Coinbase (NASDAQ:COIN) enjoyed strong results in 2021, the same year of its IPO, but the stock has turned into a nightmare for investors in the current year.
As the tide went out of the cryptocurrency market, Coinbase’s profitability went with it, leaving the stock without fundamental support. Balance sheet assets would only support the valuation at a share price of around $22.
The crash in crypto is one of the biggest stories of the year. The price of Bitcoin (BTC-USD) is down 55% year-to-date, and other popular coins are doing even worse: Ethereum (ETH-USD) is down 68%, Cardano (ADA-USD) is down 63%, and Solana (SOL-USD) down 76%.
These happen to be the four coins listed most prominently on the Coinbase homepage to prospective customers, with the tempting invitation to “Buy”.
But with the uptrends in these coins having been broken, that is inevitably going to dent the enthusiasm of potential customers.
Crypto has been above all a momentum trade: if you don’t buy them now, they will just keep going up, and you’ll miss your chance.
But when momentum is working in the opposite direction, why get involved? Unlike productive assets with cash flow – stocks, real estate, or bonds – there can be no “margin of safety” when buying a crypto coin that’s suffering in a bear market. And unless a greater fool will eventually come along to buy them off you at a higher price, then the greater fool is you.
The anguish in the crypto markets has been hitting Coinbase shareholders too, with the COIN share price itself down by 76% year-to-date, or about the same percentage decline as a weak crypto token.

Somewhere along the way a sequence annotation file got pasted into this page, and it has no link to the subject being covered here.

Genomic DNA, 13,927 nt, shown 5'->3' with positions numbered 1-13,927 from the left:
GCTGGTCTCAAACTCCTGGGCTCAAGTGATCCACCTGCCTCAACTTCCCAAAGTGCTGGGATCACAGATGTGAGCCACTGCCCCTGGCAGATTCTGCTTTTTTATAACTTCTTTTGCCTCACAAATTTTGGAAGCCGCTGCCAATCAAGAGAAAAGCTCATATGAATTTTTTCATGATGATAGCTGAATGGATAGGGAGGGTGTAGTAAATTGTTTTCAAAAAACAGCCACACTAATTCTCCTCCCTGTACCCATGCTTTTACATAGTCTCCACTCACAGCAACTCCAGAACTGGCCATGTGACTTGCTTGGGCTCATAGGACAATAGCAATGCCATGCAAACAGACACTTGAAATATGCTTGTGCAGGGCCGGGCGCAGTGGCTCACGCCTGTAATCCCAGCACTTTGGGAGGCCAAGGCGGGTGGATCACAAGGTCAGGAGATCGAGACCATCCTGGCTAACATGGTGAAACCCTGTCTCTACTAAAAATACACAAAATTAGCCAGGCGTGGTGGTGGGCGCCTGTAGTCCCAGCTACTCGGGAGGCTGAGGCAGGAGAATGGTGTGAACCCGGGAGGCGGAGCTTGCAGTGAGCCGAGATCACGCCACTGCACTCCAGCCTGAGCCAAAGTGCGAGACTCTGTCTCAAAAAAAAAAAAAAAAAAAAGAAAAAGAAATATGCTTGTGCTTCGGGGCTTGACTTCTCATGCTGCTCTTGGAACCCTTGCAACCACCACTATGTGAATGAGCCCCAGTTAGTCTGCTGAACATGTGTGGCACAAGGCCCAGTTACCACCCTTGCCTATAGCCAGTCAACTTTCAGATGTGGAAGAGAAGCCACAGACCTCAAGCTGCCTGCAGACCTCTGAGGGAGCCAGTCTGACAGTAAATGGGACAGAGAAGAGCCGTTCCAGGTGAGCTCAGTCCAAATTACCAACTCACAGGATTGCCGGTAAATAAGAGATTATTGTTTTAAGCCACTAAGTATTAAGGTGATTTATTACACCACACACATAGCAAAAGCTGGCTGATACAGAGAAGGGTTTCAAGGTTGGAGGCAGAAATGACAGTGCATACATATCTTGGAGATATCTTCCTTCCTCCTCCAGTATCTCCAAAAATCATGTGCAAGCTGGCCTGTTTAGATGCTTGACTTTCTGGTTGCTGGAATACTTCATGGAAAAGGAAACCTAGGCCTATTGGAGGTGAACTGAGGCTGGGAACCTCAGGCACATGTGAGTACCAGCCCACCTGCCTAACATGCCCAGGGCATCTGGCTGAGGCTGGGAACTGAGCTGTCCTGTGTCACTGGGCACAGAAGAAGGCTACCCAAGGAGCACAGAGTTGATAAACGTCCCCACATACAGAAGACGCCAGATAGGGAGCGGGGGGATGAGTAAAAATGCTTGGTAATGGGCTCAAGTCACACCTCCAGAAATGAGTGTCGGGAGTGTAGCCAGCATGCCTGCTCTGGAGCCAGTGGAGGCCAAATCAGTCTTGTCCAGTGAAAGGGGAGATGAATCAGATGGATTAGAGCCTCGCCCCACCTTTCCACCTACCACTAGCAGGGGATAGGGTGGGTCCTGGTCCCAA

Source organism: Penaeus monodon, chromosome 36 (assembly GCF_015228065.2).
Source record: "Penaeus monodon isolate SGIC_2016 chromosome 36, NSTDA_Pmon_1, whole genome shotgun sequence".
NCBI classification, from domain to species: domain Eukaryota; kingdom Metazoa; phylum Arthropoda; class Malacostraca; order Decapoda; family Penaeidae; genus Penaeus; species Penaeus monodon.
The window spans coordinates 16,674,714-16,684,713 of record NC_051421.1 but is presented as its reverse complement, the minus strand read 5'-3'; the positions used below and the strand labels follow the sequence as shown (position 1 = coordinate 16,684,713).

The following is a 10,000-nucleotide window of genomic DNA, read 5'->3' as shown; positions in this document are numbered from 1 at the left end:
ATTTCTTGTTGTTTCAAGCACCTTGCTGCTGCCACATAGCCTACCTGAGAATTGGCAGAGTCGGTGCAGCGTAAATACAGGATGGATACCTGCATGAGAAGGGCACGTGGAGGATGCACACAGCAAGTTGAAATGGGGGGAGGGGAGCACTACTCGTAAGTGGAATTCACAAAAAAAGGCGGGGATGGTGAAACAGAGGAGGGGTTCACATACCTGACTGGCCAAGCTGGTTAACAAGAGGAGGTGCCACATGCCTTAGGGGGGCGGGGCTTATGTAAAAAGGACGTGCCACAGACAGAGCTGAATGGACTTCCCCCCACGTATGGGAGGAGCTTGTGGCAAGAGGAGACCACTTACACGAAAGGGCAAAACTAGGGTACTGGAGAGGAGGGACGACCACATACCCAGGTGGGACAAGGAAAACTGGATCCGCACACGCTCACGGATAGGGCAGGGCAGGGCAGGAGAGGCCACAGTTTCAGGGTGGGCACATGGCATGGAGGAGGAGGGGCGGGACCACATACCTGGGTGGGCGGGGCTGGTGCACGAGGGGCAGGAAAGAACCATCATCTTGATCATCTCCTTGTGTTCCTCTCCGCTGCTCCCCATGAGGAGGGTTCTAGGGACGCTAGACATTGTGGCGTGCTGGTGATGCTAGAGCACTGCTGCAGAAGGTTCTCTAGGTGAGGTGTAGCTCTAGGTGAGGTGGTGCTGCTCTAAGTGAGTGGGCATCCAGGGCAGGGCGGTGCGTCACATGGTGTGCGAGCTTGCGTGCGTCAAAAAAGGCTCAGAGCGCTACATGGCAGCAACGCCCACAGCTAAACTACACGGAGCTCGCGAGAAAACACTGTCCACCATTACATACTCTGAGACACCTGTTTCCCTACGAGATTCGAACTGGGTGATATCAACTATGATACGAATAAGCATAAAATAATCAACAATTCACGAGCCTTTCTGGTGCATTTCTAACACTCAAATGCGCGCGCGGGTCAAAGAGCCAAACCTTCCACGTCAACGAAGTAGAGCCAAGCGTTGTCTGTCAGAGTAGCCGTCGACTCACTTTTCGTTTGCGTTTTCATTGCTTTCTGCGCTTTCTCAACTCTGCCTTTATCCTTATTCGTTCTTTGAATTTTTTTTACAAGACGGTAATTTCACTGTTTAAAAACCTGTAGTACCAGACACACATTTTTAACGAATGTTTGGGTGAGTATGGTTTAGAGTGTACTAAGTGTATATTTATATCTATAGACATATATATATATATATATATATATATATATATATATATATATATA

Unfortunately for Coinbase shareholders, the market cap even after this decline is still an enormous $13.1 billion.
Let’s do a top-level comparison between Coinbase and Interactive Brokers (IBKR). We can think of Interactive Brokers as a blue-chip, diversified, long-standing broker with high-quality clients. Compared to Coinbase shares, shares in Interactive Brokers should be lower risk.
Using last year’s figures, Coinbase looks very cheap! In the rear-view mirror, it looks like Coinbase has sold off too much, and is now offering some real value to investors.
But it’s very different when we look at the same metrics using 2022 forecasts:
Coinbase is still much cheaper when it comes the Price/Sales multiple, though the gap has narrowed considerably.
Interactive Brokers is forecast to achieve a low single-digit revenue increase this year, in its slow and steady fashion.
But Coinbase is heading for an enormous 46% revenue decline, according to forecasts.
Why does the market award a much higher multiple to the revenues at Interactive Brokers, compared to the multiple it awards the revenues at Coinbase? It’s not hard to see why.
Coinbase made a $550 million operating loss in Q1 2022, and is now heading for a loss in the current year (so the company does not have a forward P/E multiple).
And judging by the words from management at Coinbase, it is not planning to achieve consistent profitability any time soon.
At the company’s most recent earnings call, CEO Brian Armstrong said (and I have added the bold):
You can expect volatility in our financials, given the price cycles of the cryptocurrency industry. This doesn’t phase us because we’re always taking a long-term perspective on crypto adoption. We may earn a profit when revenues are high, we may lose money when revenues are low. But our goal is to roughly operate the company as breakeven, smoothed out over time for the time being. We are looking for long-term investors who believe in our mission and will hold through price cycles.”
I interpret this to mean that in good years for crypto, Coinbase will make a profit. In bad years, the company will make a loss. Coinbase is betting that the overall crypto space will grow and grow, and this is what will enable long-term profitability.
If this expectation turns out to be false, however, then Coinbase shareholders will find that they own a company that is structurally unable to make a profit, because it has been designed for a market opportunity which simply does not exist.